Australians implement “tactical shopping” to cope with economic stress

Posted by Daniel Palmer on 19th September 2008


Australians are combating the increased living costs with ‘tactical shopping’; buying seasonal fruit when it’s at its best price and buying in bulk, according to the results of the Australian Pears Consumer Fruit Index.

The Consumer Fruit Index polled more than 1100 grocery buyers throughout August on behalf of the Australian pear industry. It discovered that 83% of Australians have noticed an increase in the cost of fruit and vegetables over the past 12 months, with 80% believing buying in-season fruit can save money.

“The survey results indicate a return to the ways of our grandmothers who knew the value of eating fruit at the peak of the season when both its flavour and price is at its best,” noted Tony Russell, General Manager of Apple and Pear Australia Ltd. “Although Australian pears are available all year, pears are now in-season so available in bulk and reasonably priced.”

Forty per cent of Australians spend $31-$50 each week on fruit and vegetables alone and the belief that in-season product can save money is not a myth, according to Mr Russell. “We estimate that Australians could reduce their weekly fruit and veg bill by a substantial 20% if they shopped for in-season fruit and vegetables,” he said.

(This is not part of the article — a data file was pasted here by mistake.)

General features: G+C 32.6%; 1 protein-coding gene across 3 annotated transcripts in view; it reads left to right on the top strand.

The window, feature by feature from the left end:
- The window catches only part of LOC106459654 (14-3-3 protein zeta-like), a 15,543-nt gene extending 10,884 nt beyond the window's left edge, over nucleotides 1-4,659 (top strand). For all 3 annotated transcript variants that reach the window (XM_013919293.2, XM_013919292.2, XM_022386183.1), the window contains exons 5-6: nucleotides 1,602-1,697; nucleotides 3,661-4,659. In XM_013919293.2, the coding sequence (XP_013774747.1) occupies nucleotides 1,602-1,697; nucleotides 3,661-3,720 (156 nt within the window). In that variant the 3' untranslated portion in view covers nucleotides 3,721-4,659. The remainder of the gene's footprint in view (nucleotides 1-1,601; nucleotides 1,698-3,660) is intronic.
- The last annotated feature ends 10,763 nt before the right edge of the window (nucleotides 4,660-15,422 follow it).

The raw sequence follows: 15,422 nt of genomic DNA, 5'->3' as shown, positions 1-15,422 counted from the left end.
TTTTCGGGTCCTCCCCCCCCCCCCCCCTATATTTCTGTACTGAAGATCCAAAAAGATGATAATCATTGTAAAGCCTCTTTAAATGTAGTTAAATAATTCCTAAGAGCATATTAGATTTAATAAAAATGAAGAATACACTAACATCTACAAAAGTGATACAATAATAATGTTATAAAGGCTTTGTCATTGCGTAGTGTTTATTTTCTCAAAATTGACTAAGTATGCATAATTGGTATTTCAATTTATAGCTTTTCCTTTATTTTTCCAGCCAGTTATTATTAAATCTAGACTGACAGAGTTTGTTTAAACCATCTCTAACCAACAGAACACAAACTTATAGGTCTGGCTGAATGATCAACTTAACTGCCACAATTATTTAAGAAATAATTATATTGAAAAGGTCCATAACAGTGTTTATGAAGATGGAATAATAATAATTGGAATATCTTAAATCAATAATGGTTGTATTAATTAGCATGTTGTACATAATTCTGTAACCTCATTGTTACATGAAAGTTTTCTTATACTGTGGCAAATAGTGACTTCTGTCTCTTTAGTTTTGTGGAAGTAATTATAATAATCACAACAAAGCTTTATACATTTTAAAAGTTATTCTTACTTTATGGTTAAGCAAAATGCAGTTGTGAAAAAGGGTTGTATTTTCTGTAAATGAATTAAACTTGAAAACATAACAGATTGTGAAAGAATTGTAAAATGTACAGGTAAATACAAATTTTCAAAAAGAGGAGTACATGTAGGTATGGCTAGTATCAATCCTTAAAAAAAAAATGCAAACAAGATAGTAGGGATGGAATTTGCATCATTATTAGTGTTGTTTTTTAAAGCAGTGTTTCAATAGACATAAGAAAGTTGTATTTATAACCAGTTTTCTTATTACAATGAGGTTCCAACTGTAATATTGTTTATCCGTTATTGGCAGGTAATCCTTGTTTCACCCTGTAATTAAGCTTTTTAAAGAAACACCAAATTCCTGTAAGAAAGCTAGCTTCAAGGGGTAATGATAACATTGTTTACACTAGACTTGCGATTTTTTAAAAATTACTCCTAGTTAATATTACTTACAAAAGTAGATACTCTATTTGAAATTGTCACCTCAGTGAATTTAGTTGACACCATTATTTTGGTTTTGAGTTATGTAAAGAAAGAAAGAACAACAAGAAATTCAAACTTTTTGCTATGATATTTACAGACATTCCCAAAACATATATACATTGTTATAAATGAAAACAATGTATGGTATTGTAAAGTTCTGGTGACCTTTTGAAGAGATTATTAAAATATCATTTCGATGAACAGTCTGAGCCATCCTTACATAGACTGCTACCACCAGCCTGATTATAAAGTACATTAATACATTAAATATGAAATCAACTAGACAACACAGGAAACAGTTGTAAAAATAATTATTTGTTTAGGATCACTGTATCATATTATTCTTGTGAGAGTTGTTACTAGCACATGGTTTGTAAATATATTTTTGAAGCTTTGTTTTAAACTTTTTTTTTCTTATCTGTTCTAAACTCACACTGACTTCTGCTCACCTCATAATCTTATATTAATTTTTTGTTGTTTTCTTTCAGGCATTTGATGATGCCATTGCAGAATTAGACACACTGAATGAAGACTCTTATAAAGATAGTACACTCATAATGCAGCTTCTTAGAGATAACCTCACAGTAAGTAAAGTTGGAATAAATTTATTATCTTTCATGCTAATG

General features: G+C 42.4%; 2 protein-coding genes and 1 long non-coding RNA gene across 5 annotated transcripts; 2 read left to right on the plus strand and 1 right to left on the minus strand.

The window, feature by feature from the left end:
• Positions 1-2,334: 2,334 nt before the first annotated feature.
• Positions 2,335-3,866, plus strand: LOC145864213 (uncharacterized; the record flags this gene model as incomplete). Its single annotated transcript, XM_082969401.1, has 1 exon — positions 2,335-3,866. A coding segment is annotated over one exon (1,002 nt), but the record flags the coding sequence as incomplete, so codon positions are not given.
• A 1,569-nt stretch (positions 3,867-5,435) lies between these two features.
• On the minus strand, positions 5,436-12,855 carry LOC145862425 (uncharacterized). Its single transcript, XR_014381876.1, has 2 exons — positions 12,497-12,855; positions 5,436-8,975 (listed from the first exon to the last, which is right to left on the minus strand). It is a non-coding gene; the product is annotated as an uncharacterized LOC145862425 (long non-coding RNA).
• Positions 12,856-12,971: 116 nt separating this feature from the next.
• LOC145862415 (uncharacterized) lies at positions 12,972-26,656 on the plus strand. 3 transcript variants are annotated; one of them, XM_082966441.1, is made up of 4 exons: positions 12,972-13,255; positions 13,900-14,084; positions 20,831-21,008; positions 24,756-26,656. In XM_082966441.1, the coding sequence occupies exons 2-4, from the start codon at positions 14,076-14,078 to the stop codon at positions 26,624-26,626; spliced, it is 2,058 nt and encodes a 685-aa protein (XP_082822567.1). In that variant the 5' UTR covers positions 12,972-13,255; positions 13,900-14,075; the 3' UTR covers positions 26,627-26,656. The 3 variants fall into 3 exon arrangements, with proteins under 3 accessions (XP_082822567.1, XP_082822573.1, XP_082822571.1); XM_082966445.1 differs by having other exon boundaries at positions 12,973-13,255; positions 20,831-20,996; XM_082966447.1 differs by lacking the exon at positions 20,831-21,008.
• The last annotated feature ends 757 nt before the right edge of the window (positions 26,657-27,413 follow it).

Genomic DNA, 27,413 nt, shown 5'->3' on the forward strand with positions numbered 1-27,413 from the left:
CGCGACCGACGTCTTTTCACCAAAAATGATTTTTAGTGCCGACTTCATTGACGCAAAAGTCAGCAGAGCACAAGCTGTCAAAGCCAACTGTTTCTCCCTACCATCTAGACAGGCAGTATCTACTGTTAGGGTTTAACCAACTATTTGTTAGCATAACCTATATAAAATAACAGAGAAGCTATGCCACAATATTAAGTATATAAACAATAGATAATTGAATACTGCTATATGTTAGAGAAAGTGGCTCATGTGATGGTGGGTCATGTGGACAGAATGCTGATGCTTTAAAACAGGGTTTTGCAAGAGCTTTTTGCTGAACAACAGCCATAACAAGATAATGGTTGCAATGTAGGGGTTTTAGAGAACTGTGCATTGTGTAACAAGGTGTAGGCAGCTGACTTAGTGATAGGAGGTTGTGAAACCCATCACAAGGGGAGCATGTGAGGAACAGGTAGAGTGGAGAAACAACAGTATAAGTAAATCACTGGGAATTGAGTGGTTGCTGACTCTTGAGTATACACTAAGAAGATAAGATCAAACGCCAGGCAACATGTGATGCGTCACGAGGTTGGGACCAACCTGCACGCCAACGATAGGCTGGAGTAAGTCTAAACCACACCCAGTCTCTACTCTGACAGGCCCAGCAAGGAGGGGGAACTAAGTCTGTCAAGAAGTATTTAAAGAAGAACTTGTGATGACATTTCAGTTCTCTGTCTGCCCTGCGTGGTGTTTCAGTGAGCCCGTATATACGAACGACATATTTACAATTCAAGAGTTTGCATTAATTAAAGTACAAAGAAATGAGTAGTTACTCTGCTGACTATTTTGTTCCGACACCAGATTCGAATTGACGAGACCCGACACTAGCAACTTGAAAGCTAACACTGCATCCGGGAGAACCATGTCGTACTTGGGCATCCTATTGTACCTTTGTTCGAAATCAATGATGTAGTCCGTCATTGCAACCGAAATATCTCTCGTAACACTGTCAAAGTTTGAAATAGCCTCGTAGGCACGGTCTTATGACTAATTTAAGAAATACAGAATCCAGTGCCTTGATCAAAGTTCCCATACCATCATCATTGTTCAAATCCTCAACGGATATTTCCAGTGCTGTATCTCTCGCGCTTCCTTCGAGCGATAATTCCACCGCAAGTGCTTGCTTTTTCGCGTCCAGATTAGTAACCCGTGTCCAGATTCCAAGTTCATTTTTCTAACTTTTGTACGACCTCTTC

The Consumer Fruit Index revealed 60% of Australians now buy in bulk to save money on their weekly groceries, with Mr Russell outlining that consumers are discovering bulk buying is often a more cost effective way to shop. “Grocery shoppers can save money on fruit by applying an ‘eat now/eat later’ selection strategy,” he suggested. “Simply choose a mix of ready-to-eat pears for immediate eating along with yet-to-ripen pears that will last longer.”

Despite the rising cost of living, Australians remain committed to a healthy lifestyle, with 90% rejecting the notion that they would cut back on buying fruit and vegetables. A quarter of Australians are reducing takeaway dinners and eating out, with a third limiting their purchases of ‘brand name’ products.